Tuesday, October 20, 2009

Nuevo 37 (Melbourne Sth Wharf) 09

Melbourne has a very sophisticated restaurant clientele. It requires more than the backing of a celebrity chef for a restaurant to remain popular and there are too many venues of every kind to make a place successful unless it has other qualities. Novelty alone will not do. Position is important. Atmosphere very significant. Specially important are the food and to some extent the perceived value.
Isolated from the main restaurant areas in the Hilton at South Wharf Nuevo 37 has either to cater for passing trade who visit the nearby Convention Centre or to become a destination restaurant for the locals. The very high ceiling room with a cathedral feeling is impressive, not that I'm expecting a religious experience. Wood lined there are large windows looking to the west with a pleasing light as the sun sets.
Spanish Michelin starred chef Ramon Freixa has designed the menu with the help of Phillipe Perrey and intends, I'm told, to fly over from Spain four times a year.
Regardless of the imprint on the food
it will certainly impact on his carbon footprint.
Entering the foyer of the hotel one is faced with very large wall decoration made from pot scourers in several colours.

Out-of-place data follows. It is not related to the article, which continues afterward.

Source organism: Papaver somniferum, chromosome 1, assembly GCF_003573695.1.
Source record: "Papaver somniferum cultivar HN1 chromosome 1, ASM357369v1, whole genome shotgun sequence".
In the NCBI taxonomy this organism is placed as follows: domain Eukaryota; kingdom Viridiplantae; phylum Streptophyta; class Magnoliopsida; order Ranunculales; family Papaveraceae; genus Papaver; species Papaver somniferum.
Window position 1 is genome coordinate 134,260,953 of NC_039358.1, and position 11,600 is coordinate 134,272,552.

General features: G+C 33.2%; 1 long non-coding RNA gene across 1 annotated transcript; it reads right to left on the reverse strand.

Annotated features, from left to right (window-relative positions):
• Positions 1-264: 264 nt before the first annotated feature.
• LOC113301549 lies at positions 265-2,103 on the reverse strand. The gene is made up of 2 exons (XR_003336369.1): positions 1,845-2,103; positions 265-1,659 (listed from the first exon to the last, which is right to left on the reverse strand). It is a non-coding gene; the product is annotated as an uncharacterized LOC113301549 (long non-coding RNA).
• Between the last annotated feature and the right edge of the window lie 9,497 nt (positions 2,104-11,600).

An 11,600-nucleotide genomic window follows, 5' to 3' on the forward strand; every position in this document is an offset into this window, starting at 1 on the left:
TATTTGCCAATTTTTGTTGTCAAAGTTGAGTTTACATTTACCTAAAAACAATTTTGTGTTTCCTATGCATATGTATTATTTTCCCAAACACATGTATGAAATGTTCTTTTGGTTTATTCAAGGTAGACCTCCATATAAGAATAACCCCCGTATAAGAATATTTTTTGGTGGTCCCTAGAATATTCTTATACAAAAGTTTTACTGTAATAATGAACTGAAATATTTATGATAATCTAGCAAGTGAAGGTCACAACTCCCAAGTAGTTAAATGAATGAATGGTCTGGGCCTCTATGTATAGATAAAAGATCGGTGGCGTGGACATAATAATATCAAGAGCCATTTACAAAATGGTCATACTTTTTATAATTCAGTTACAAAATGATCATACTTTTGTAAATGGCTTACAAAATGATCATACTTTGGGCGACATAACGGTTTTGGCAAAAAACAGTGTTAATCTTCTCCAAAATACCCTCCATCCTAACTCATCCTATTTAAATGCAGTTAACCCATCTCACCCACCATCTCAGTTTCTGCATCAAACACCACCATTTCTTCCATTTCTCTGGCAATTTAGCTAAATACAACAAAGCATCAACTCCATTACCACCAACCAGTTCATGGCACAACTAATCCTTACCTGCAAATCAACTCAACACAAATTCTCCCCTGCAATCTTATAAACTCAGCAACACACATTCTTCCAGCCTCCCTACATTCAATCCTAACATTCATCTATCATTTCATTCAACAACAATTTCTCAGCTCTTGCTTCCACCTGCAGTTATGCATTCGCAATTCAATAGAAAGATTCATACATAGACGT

More novelty is promised at the restaurant.
The staff, under the direction of assistant maitre d/sommellieur Josh Fraser, have the difficult task of presenting and explaining quite complicated dishes to guests who are frequently intent on their conversations. The food does not stand alone. It needs to be described if one is to have a clue about what is on the plate.
After a bowl of mixed olives and a Spanish version of a bruschetta,

a slightly crisp slice of grilled bread with bits of ham Doubtless they would call it 'jambon' on top we had a pleasant consomme, tomato I think,
with some codfish which could just as well have been prawn, lobster or calamari. Pleasant enough but not very special.
The first dish was called ''white with a black point'', ($27.5)

a central piece of very salty rather coarse cod was surrounded by a totally tasteless benign textured pillar of homogenized set cauliflower, a smear of garlic paste, a liquid almond gel and a second near tasteless gel and caramelized black garlic which we were advised to eat last for it's special flavour. Hardly a mesmerizing experience. we did come for dinner not some unconnected stroll through a variety of textures and unimpressive tastes. I found no logic to the dish Perhaps a more explicit interpretation of these flavours and there relationship to Freixa's Catalonian background might have helped, or perhaps not.
The next course was another weird one - both fish and fowl.
A breast and leg of spatchcock in escabeche, a Moreton Bay bug and a little vegetable mix with a skin of green rice for edible decoration.
We finished with a rather pleasing chocolate cake called

Chocolate 2009.2. ($20)
I found this a profoundly disappointing meal. It was quite expensive coming to $145/ head which included four glasses of wine - a Spanish bubbly, Segura Viudas, a Manzanilla, a Conde de Valdemar Temparanilla red (2004) and a Hidalgo "Triano" Pedro Ximenez super sweet sherry.

I was a little surprised to see that their web site www.nuevo37.com.au fails to mention Phillipe Perrey who, I gather is actually in charge of the day to day cooking.
Score:12.5 /20

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